The roller coaster goes something like this: You make a decision about how to get your livelihood taken care of. Then you start taking actions to come up from zero. As you reach the survival level of income, you relax a bit. Your effort wanes, and you start to fall towards the failure line. The fall starts slowly at first, then accelerates. Once you realize what is happening, you buckle down and get back into gear. You start taking your actions again… until you get to the survival line, at which point you taper off. Rinse and repeat. You waffle between failure and survival, and never make it up to success. What Jeff noted, and what I am getting, is that achieving success does not lie in doing something special, or new. Rather it lies in continuing to do the actions that took you from failure, to survival. Rather than tapering off, just keep going. The way to get from survival, to success, is the exact same way you got from being in danger of failure up to a survival level.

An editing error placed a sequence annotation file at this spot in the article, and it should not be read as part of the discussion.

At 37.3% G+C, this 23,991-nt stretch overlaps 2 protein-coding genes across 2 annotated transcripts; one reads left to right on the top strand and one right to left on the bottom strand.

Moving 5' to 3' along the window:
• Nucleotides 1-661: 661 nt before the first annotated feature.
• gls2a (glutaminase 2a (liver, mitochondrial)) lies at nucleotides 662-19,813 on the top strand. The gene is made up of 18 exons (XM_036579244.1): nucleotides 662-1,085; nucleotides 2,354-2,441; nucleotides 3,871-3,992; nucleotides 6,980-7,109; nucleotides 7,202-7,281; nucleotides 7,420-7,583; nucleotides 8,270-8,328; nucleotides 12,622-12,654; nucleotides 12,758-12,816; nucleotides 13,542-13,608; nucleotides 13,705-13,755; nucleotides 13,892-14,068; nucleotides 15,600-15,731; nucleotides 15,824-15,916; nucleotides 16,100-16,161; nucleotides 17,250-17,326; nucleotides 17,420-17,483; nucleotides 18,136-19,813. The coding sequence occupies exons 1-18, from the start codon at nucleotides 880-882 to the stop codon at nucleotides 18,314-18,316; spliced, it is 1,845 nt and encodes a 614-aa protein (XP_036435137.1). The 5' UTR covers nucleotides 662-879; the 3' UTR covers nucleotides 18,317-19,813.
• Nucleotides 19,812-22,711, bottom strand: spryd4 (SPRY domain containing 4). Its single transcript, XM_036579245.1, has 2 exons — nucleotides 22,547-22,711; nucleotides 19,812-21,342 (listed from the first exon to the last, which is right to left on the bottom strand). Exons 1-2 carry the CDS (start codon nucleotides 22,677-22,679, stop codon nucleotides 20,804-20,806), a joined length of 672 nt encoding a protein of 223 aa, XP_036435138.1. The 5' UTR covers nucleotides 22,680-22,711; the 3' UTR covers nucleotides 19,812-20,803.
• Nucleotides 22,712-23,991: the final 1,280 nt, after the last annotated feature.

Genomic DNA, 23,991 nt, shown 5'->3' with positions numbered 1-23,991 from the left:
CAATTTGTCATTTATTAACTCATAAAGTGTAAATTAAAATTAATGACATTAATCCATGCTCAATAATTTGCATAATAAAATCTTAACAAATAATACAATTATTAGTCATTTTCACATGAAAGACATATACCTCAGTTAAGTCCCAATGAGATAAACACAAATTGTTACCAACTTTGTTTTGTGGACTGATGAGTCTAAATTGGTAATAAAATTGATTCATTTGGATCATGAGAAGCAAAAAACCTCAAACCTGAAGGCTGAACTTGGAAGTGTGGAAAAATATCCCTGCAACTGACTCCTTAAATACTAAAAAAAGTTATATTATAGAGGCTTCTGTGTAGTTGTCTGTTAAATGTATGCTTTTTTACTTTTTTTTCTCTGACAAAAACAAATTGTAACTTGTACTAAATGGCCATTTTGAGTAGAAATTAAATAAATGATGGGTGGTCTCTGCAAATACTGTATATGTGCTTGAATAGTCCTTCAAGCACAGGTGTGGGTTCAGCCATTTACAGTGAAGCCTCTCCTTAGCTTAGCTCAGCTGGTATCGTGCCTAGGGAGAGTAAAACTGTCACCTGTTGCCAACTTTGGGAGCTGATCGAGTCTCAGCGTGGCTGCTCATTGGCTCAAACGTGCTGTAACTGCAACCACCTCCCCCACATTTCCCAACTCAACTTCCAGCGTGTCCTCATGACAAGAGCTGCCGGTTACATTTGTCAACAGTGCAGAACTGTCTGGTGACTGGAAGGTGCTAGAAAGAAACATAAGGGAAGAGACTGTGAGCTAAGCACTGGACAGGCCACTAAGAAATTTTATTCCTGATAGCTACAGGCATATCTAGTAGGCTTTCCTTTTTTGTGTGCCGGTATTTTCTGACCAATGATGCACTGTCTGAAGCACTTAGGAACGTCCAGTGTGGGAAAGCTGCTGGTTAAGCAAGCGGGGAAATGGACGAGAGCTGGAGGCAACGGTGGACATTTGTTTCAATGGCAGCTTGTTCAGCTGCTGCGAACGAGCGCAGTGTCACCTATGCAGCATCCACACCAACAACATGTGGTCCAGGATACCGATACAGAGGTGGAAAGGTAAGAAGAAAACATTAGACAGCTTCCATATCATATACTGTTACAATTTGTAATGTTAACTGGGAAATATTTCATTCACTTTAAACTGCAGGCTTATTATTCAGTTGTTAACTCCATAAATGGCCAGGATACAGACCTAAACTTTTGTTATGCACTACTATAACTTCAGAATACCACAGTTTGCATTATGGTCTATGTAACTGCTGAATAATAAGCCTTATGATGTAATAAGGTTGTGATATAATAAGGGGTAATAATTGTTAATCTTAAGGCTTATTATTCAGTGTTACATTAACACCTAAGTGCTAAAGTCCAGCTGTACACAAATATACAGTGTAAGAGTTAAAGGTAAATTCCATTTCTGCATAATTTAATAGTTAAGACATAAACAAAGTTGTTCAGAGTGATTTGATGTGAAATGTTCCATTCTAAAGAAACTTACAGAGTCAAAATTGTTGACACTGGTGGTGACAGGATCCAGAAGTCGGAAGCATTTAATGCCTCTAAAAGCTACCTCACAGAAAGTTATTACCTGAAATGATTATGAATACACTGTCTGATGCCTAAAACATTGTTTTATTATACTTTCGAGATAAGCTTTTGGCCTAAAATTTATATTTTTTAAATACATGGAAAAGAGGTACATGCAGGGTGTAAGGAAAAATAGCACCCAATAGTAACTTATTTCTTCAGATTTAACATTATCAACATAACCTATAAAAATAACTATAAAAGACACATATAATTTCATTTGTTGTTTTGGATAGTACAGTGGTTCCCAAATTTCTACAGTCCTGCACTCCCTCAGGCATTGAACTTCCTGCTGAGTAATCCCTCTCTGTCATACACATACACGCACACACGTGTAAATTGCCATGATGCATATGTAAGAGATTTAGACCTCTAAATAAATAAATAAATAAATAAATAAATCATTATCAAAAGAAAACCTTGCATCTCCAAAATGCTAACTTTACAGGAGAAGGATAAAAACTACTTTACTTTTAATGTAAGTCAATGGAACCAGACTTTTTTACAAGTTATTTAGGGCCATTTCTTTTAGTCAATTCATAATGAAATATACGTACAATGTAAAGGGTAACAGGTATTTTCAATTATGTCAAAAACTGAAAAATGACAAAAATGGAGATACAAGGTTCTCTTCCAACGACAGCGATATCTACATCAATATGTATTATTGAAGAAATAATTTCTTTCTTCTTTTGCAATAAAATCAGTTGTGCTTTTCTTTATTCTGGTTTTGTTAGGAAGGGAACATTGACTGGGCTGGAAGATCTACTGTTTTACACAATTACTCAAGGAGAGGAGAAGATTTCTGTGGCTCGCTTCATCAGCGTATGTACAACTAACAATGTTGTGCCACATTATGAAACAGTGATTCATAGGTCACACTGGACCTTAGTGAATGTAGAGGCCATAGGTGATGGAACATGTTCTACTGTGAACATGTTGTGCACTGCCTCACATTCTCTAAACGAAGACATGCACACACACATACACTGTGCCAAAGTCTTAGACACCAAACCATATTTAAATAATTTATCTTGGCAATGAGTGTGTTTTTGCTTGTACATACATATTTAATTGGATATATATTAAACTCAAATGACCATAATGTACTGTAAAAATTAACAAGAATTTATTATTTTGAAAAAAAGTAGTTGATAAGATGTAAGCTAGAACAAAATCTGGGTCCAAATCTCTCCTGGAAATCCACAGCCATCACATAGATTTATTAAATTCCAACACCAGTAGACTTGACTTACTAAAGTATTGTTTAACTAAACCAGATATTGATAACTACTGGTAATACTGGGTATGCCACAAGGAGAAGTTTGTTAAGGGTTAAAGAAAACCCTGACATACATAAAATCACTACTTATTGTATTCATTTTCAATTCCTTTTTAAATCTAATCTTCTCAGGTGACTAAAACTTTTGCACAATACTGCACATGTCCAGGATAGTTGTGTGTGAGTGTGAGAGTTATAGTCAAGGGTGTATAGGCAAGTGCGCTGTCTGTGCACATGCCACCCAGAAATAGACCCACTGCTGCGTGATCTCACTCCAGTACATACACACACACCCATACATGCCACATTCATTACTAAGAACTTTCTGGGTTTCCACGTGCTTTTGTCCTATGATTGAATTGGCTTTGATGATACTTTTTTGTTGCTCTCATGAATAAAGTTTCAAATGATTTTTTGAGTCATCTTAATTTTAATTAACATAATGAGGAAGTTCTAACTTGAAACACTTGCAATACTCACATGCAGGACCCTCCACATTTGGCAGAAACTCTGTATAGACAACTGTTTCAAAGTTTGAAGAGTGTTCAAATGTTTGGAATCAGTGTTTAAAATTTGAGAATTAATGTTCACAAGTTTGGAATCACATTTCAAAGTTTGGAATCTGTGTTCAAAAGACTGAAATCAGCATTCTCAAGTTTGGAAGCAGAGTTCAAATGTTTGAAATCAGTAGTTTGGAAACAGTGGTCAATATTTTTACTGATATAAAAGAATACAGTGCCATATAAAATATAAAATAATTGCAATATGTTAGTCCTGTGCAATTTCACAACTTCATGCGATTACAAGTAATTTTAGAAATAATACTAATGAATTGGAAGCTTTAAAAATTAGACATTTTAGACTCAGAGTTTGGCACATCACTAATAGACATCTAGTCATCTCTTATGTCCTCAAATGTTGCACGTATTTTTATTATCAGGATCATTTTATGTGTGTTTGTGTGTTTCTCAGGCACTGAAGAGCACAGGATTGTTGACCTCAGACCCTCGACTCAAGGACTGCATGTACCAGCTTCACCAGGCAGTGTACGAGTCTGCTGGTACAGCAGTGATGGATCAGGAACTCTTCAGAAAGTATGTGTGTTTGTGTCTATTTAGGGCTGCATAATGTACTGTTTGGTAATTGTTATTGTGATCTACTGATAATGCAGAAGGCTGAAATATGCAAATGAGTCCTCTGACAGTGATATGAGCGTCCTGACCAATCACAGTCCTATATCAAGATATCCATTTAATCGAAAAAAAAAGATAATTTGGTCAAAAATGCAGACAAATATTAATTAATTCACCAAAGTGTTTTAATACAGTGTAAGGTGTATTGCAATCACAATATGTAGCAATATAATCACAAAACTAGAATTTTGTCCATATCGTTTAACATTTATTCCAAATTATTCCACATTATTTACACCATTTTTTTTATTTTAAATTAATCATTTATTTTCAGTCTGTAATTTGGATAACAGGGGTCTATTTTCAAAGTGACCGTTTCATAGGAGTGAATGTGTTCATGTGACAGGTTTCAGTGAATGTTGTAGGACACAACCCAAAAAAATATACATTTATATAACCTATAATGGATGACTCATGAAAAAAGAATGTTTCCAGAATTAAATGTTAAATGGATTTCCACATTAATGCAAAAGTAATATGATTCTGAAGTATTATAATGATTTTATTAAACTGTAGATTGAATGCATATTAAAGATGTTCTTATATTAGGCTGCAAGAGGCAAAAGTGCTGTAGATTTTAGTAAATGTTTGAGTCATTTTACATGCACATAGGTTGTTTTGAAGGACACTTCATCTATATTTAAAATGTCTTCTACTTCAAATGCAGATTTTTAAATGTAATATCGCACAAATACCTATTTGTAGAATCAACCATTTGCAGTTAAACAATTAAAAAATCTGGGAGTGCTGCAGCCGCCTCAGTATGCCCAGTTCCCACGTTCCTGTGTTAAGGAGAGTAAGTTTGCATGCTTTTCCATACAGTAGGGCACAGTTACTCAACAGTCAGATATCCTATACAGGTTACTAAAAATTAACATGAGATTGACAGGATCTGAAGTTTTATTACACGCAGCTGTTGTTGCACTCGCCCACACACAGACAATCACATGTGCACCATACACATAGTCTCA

When I read this distinction in Jeff Olson’s book, it was a big “duh!” moment for me. It was also a bit embarrassing. However, I saw how much sense it made when I considered my vows. The secret to succeeding at them is simply doing them every day. I am looking forward to putting this distinction into use in my professional life. I find this distinction a great relief. No longer is it a case of working harder, or smarter. Rather it’s a case of working consistently. That I can do.

Well, there you have it. My sick day post. I hope it hasn’t been too rambling, but if it is, I’ll blame it on being ill. ;)

I’d love to hear your thoughts! Leave a comment below if you are so inclined.

Cheers!